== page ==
Josephus: Confessions of an evil tyrant

It is often said that history is written by the winners.  Josephus, who wrote the history of the Jewish war, is perhaps the most striking exception.  As the high priest of Galilee Josephus led an army to war against the Romans and commanded the defence of Jotapata.  He lost, he surrendered to Vespasian, he served Vespasian and he wrote a history of the events involved in the war.

My natural expectation was that Josephus would try to present himself in a good light and whilst he praises his own ability he describes the most deplorable actions which he himself took.  He lied, stole, cheated, decieved, tortured and murdered and boasted about how clever he was for doing it, and these are only the things which he admits to is his history.

When a large mob, many of whom were from Taricheae, were stirred up against Josephus, accusing him of using the ill gotten gains of the people of Dabaritta for his own ends he claimed to have deluded them by saying that he had intended to spend it for the benefit of the town of Taricheae, thus splitting the mob into two factions and turning them against each other.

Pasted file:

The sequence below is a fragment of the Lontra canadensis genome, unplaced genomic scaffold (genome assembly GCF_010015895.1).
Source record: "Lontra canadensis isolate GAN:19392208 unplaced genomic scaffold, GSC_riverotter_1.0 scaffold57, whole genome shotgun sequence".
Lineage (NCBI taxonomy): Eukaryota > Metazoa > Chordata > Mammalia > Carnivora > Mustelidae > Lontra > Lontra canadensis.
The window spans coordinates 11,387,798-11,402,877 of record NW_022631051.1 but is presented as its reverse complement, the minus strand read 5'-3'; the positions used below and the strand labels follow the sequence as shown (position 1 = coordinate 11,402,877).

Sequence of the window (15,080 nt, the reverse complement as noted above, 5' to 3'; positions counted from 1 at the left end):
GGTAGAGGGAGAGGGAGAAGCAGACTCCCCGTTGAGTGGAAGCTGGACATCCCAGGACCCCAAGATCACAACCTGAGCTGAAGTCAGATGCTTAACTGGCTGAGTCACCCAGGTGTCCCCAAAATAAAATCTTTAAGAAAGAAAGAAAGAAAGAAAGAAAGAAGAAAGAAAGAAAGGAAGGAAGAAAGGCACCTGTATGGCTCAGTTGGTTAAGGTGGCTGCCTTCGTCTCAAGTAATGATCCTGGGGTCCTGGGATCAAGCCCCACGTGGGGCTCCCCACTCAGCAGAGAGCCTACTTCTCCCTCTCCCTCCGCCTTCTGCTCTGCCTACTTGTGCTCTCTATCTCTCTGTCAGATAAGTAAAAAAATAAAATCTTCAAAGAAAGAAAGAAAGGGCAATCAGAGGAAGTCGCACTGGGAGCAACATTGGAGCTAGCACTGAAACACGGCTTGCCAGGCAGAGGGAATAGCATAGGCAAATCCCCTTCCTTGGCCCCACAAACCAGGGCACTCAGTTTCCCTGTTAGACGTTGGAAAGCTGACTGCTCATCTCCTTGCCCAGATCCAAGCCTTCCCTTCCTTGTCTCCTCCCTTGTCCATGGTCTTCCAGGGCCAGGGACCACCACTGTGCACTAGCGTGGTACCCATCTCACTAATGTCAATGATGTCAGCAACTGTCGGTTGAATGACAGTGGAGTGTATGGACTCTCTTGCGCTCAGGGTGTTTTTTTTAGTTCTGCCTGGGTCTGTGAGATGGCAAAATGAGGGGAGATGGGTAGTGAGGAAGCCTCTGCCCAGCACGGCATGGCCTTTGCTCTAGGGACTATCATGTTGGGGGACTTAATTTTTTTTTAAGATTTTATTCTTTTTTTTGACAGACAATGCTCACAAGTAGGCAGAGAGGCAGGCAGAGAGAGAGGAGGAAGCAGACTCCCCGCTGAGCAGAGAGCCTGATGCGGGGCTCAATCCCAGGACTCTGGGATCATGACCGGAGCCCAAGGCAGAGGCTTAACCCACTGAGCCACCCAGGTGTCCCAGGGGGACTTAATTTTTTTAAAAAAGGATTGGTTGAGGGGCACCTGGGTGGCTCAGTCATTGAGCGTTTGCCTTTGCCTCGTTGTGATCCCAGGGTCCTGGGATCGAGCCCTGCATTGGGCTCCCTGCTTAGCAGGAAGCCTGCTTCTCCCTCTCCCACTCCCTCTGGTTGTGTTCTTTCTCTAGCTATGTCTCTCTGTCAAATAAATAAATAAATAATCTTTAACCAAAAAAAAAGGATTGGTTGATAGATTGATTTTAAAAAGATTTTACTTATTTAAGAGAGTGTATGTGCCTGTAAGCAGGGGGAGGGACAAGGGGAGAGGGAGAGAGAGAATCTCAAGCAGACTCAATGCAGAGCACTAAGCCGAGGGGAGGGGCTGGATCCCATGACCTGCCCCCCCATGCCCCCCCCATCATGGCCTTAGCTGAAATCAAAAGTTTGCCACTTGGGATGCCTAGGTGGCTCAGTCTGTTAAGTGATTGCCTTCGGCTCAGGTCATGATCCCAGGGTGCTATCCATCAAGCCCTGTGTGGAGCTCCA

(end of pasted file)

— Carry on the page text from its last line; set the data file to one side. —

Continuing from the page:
When a mob of 2,000 men descended on his house he claimed to be unable to understand what their demands were because of the confused noise of the crowd and promised that if they sent him some spokesmen he would comply with their demands.  The spokesmen, on entering his house, were captured whipped until every one of their inner parts was showing and then cast out from the house, to terrify the crowd.

Since he maintained his power through fear and lies it is hardly surprising that his forces deserted him as soon as the Roman legions appeared.  During the siege of Jotapata he tried to make plans to flee and save himself, but the populace refused to allow him to abandon them and did not believe his claim that by leaving he would draw off the Romans and raise an army to lift the siege.

When at last the city fell and his hiding place was located the men with him wanted to die rather than surrender and would not allow him to betray them by surrendering to the Romans.  He talked them into drawing lots to take turns killing each other, because of the need to cut off their hands if they were to commit suicide, and somehow arranged to be one of the last two allive, at which point he ran away and surrendered to the Romans.

Without doubt Josephus was an extremely evil, manipulative, cowardly tyrant and it is through his eyes that we get the most detailed insight into the Biblical lands in the years after Jesus, outside of the New testament.